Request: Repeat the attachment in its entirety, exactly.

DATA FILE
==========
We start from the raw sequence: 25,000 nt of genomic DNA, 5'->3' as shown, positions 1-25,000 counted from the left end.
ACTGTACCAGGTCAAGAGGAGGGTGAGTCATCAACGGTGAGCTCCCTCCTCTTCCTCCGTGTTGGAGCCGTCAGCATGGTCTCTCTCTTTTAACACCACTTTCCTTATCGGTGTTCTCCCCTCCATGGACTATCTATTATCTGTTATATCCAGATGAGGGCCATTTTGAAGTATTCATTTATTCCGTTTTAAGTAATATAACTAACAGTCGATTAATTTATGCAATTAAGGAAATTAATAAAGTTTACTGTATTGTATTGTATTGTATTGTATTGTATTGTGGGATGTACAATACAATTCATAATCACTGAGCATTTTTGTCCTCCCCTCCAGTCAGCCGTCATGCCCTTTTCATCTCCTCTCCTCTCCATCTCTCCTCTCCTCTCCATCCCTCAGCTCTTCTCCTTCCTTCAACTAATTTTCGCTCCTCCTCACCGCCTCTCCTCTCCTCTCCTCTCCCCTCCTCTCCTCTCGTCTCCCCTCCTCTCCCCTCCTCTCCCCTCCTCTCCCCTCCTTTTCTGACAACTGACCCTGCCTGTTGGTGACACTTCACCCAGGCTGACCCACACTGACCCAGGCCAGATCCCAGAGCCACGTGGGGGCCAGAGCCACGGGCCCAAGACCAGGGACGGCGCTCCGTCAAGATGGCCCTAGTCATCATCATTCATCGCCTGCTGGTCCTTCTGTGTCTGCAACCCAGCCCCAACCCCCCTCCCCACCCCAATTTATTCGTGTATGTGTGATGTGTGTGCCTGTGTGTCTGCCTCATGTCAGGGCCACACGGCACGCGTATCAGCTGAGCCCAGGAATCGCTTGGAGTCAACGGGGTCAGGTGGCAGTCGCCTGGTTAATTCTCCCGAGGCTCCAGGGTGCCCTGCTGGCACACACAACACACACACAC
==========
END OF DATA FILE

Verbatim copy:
We start from the raw sequence: 25,000 nt of genomic DNA, 5'->3' as shown, positions 1-25,000 counted from the left end.
ACTGTACCAGGTCAAGAGGAGGGTGAGTCATCAACGGTGAGCTCCCTCCTCTTCCTCCGTGTTGGAGCCGTCAGCATGGTCTCTCTCTTTTAACACCACTTTCCTTATCGGTGTTCTCCCCTCCATGGACTATCTATTATCTGTTATATCCAGATGAGGGCCATTTTGAAGTATTCATTTATTCCGTTTTAAGTAATATAACTAACAGTCGATTAATTTATGCAATTAAGGAAATTAATAAAGTTTACTGTATTGTATTGTATTGTATTGTATTGTATTGTGGGATGTACAATACAATTCATAATCACTGAGCATTTTTGTCCTCCCCTCCAGTCAGCCGTCATGCCCTTTTCATCTCCTCTCCTCTCCATCTCTCCTCTCCTCTCCATCCCTCAGCTCTTCTCCTTCCTTCAACTAATTTTCGCTCCTCCTCACCGCCTCTCCTCTCCTCTCCTCTCCCCTCCTCTCCTCTCGTCTCCCCTCCTCTCCCCTCCTCTCCCCTCCTCTCCCCTCCTTTTCTGACAACTGACCCTGCCTGTTGGTGACACTTCACCCAGGCTGACCCACACTGACCCAGGCCAGATCCCAGAGCCACGTGGGGGCCAGAGCCACGGGCCCAAGACCAGGGACGGCGCTCCGTCAAGATGGCCCTAGTCATCATCATTCATCGCCTGCTGGTCCTTCTGTGTCTGCAACCCAGCCCCAACCCCCCTCCCCACCCCAATTTATTCGTGTATGTGTGATGTGTGTGCCTGTGTGTCTGCCTCATGTCAGGGCCACACGGCACGCGTATCAGCTGAGCCCAGGAATCGCTTGGAGTCAACGGGGTCAGGTGGCAGTCGCCTGGTTAATTCTCCCGAGGCTCCAGGGTGCCCTGCTGGCACACACAACACACACACAC